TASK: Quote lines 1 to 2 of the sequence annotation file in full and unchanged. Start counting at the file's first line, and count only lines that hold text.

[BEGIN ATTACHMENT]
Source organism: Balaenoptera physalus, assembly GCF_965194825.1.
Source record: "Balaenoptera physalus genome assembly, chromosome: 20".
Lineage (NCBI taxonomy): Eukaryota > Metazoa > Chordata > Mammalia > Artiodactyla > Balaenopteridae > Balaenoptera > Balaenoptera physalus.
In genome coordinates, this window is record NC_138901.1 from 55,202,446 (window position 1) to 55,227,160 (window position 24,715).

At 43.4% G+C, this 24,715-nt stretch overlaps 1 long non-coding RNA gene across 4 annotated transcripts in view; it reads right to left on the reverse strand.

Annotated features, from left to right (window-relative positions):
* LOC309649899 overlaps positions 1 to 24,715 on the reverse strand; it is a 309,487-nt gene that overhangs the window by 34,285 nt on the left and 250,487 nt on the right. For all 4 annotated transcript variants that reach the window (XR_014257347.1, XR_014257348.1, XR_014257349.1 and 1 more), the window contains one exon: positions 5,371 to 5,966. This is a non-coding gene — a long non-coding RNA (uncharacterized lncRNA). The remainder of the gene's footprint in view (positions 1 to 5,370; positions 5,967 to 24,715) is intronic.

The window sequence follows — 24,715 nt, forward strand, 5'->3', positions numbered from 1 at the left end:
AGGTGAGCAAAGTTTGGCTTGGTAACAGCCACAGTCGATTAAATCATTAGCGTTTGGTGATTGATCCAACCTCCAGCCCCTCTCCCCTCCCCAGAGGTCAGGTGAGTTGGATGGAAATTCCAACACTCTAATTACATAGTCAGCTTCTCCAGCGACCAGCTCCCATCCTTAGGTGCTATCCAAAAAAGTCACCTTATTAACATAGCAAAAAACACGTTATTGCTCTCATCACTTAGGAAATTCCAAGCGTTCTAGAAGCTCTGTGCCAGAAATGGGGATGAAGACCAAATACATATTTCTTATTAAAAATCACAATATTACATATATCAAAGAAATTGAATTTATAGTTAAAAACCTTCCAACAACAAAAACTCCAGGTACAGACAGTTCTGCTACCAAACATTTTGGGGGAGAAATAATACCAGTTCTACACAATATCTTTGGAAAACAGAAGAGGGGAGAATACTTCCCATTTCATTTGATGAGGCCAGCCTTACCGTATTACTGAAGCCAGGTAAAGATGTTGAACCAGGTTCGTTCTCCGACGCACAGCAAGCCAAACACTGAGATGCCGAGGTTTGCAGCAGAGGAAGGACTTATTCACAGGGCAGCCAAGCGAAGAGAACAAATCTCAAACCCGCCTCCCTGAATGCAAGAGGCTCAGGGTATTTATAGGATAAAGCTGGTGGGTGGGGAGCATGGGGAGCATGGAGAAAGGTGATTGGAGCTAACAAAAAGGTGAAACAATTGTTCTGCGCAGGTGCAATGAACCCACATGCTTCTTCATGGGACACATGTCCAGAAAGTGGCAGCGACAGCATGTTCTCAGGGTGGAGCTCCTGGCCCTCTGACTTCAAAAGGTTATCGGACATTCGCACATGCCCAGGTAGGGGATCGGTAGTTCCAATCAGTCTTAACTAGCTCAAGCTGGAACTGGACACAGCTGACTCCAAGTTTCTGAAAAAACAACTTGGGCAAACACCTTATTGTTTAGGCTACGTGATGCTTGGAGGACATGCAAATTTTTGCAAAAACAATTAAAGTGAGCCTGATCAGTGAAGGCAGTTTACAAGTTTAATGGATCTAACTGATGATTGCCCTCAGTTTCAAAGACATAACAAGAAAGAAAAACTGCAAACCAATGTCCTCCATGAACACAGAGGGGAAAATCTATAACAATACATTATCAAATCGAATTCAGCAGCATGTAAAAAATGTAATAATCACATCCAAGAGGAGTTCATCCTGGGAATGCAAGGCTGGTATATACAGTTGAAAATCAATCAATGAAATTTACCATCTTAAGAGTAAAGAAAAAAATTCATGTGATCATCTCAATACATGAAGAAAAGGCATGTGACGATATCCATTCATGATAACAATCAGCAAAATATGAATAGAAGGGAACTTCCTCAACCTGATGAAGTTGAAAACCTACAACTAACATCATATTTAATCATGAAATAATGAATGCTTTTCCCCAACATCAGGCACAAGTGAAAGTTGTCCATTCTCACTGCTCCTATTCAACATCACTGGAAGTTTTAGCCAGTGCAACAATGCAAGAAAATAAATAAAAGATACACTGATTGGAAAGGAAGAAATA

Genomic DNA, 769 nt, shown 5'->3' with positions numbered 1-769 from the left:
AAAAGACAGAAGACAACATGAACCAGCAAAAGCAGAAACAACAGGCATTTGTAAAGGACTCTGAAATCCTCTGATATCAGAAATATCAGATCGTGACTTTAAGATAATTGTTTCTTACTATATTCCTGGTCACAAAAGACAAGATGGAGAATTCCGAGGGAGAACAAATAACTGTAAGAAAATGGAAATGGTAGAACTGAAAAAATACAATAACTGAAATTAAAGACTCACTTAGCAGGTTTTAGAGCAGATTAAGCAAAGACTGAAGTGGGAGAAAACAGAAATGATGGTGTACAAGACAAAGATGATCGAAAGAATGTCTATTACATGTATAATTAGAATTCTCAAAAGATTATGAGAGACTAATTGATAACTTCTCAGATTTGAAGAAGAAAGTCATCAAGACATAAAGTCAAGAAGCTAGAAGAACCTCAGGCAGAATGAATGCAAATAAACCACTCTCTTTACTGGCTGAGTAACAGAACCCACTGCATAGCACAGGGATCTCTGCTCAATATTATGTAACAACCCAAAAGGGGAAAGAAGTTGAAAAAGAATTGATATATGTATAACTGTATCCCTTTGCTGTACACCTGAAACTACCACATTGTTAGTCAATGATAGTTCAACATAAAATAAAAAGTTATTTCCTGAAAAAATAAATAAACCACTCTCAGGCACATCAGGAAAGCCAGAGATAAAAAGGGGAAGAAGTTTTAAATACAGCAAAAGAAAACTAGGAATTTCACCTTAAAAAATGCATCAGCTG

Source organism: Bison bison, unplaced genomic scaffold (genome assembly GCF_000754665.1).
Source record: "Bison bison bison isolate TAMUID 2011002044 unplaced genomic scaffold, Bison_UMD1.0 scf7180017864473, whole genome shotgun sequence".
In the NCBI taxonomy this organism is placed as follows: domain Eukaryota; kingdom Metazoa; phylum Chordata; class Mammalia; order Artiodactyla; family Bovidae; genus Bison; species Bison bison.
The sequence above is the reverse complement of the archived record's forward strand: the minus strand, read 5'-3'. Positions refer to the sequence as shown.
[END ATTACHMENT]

Source organism: Balaenoptera physalus, assembly GCF_965194825.1.
Source record: "Balaenoptera physalus genome assembly, chromosome: 20".